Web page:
I have about 30 mature lavender plants in my garden which I grew from cuttings, and every year I harvest and dry its flowers, buds, and stems. At the same time, I also prune my lavender. As I live in a climate with long, dry summers and mild winters, my lavender is ready for harvest at the beginning of July. Here, in the Mediterranean, that is the beginning of summer.
Dried lavender can be used in many ways. I use it in the traditional way which is a habit here for hundreds of years. In this article, I will show you how to cut and dry lavender. In my other article, I explain how to store it to make sure its fragrant flowers are fresh for a long time.
Table of Contents
Best Way to Dry Lavender – Step by step process
Step 1: Choose the Right Time to Harvest Lavender
The most important thing about drying lavender is to harvest its flowers at the right time. Timing is crucial – with the right timing you will pick flowers when their scent is strongest. If you intend to prevent dry lavender flower buds from shedding, pick your lavender a few days before it is in full bloom.
If it is picked before the little florets open, dried lavender buds will stick to stems longer and better.
When planning your harvest, choose late mornings or midday when flowers and stems have a strong concentration of the essential oil and any possible morning or night dew has already evaporated.
Step 2: Harvest the Lavender
Harvest your lavender a few days before it is in fool bloom and buds are already in bright purple color. Cut the lavender stems at the base, just where the branch leaves become stems.
Lay your picked lavender horizontally in a large, roomy bag to prevent the squeeze and damage to the flowers (see photo below)
Step 3: My Drying Method – Air Drying
You can choose various methods to dry the flowers – on dry trays, hanging on the string, dried in microwave, oven, in a dehydrator. I will show you the methods that I find the easiest, cheapest, and least messy – here is what I do:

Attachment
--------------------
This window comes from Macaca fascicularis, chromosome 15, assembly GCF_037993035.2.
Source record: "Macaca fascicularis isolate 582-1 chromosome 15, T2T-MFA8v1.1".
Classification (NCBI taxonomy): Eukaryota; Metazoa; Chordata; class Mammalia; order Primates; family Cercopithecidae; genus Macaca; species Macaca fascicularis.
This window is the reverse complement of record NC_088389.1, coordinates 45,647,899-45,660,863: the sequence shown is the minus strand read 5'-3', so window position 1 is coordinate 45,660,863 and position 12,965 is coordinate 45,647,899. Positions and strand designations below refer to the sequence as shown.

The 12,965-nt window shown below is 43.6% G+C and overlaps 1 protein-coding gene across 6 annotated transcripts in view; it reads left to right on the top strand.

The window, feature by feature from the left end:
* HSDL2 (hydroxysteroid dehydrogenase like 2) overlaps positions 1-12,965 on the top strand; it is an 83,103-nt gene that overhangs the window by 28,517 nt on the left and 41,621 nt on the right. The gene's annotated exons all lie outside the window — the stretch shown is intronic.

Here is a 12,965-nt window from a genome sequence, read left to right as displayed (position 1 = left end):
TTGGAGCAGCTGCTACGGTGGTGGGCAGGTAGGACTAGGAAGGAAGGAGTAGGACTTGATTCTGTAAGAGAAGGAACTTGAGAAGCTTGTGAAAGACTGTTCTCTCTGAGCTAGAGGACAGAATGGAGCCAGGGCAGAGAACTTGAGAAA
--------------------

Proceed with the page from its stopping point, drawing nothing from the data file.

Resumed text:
I keep a smaller amount of flowers to dry on the tray in my living room (above photo left tray). Just for decoration and lovely fragrance. It is summer, so the room is shaded, drafty, and dry. I keep this tray on the table for a few weeks. Once the lavender is dry, I store it away.
The rest of the lavender I put upside-down (flowers down) in the old pillowcases and hang them from the ceiling in the dark(er) corner of my shaded patio. I choose old cotton pillowcases as I already have plenty of them saved for similar purposes. If you don’t have any old pillowcase, get a similar sized cotton bag, and use it instead.
The standard size pillowcases are the right size to accommodate the whole length of stems with some room left to make a knot with two pillowcase corners.
Leave the bags (pillowcases) hanging for a few weeks in the shaded, drafty, and dry place (such as garage, loft, corridor, porch, or similar). Every 4-5 days, shake the bags for a few seconds to move flowers inside and prevent them to get stick together.
The reason I usually put flowers upside down is to allow buds, once dry, to fall freely at the bottom of the bag. As in this photo:
Sometimes, if I harvested a lot of lavender flowers, I put part of the flowers in the bags but right side up (as in the below photo). In this case, I keep flowers in a few bags in the corner of the room to enjoy the color and fragrance while drying.
Usually, because of limited space, I only do three bags this way. Every few days I also shake these bags to make sure stems are freely floating inside the bags. It is important to allow plenty of space for flowers in the bags to allow the air to circulate freely and prevent any mold from forming at the stems.
How Long Does It Take for Lavender to Dry?
This is an air-drying process, which takes much longer than drying in a dehydrator, oven, or microwave where you can dry your lavender in just a few hours. This method usually takes me 3-4 weeks.
Step 4: Take your Dry Lavender to Storage
After 3 -4 weeks, depending on your local weather and climate, open the bags, collect the dried buds from the bottom of the bag and place them in suitable storage. Any buds that are still hanging on the stems, just remove and strip to the container.
Using Drying Rack and Hanging Lavender
If instead, you decided to hang lavender in bunches to dry or use a drying rack, either bought or made it yourself, the process is similar and it also takes a similar length of time. I tried it also several times but find the above method much better.
The advantage of this method is that it is cheap. No need for any specific tools. It is a space-save option as well as this way you prevent any buds to drop on the floor (with this method they drop in bags).
Hanging bags (pillowcases) from the ceiling in the dark corner of the room is space-saving. This way I can dry larger quantities of lavender as opposed to the amount I can dry on the trays or rack.
Hanging lavender bunches somewhere around the room is very decorative but can be messy too as you end up picking buds from the floor all the time.
The disadvantage of this method is that you don’t see your beautiful lavender while drying. That is why I leave at least one tray of flowers to dry on the table in my living room!